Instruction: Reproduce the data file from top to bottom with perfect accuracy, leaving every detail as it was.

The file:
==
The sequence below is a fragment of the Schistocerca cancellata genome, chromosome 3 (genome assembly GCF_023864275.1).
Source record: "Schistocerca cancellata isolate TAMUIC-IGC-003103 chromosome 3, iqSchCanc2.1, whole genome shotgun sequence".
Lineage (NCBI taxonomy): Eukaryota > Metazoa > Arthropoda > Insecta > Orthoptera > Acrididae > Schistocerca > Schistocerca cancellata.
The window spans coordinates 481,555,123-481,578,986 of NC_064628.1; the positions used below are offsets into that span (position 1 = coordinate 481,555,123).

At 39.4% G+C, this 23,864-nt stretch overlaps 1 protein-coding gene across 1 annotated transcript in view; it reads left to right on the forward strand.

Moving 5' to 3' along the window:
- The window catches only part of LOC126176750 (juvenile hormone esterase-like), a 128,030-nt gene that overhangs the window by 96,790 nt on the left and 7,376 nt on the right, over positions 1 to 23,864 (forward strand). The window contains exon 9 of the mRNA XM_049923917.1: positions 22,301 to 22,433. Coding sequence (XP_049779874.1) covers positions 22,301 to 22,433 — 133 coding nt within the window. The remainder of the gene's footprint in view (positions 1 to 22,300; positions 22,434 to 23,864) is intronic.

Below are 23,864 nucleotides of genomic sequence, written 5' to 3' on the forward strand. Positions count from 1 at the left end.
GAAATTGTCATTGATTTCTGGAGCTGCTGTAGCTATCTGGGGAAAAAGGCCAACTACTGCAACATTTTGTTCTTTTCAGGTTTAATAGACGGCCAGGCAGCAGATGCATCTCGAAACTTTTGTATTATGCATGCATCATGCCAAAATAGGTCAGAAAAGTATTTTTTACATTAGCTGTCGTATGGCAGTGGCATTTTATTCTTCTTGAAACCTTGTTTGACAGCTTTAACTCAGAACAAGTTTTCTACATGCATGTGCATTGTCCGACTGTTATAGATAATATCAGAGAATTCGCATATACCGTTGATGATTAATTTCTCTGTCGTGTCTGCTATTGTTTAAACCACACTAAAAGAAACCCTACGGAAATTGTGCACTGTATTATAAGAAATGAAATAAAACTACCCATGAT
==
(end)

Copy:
The sequence below is a fragment of the Schistocerca cancellata genome, chromosome 3 (genome assembly GCF_023864275.1).
Source record: "Schistocerca cancellata isolate TAMUIC-IGC-003103 chromosome 3, iqSchCanc2.1, whole genome shotgun sequence".
Lineage (NCBI taxonomy): Eukaryota > Metazoa > Arthropoda > Insecta > Orthoptera > Acrididae > Schistocerca > Schistocerca cancellata.
The window spans coordinates 481,555,123-481,578,986 of NC_064628.1; the positions used below are offsets into that span (position 1 = coordinate 481,555,123).

At 39.4% G+C, this 23,864-nt stretch overlaps 1 protein-coding gene across 1 annotated transcript in view; it reads left to right on the forward strand.

Moving 5' to 3' along the window:
- The window catches only part of LOC126176750 (juvenile hormone esterase-like), a 128,030-nt gene that overhangs the window by 96,790 nt on the left and 7,376 nt on the right, over positions 1 to 23,864 (forward strand). The window contains exon 9 of the mRNA XM_049923917.1: positions 22,301 to 22,433. Coding sequence (XP_049779874.1) covers positions 22,301 to 22,433 — 133 coding nt within the window. The remainder of the gene's footprint in view (positions 1 to 22,300; positions 22,434 to 23,864) is intronic.

Below are 23,864 nucleotides of genomic sequence, written 5' to 3' on the forward strand. Positions count from 1 at the left end.
GAAATTGTCATTGATTTCTGGAGCTGCTGTAGCTATCTGGGGAAAAAGGCCAACTACTGCAACATTTTGTTCTTTTCAGGTTTAATAGACGGCCAGGCAGCAGATGCATCTCGAAACTTTTGTATTATGCATGCATCATGCCAAAATAGGTCAGAAAAGTATTTTTTACATTAGCTGTCGTATGGCAGTGGCATTTTATTCTTCTTGAAACCTTGTTTGACAGCTTTAACTCAGAACAAGTTTTCTACATGCATGTGCATTGTCCGACTGTTATAGATAATATCAGAGAATTCGCATATACCGTTGATGATTAATTTCTCTGTCGTGTCTGCTATTGTTTAAACCACACTAAAAGAAACCCTACGGAAATTGTGCACTGTATTATAAGAAATGAAATAAAACTACCCATGAT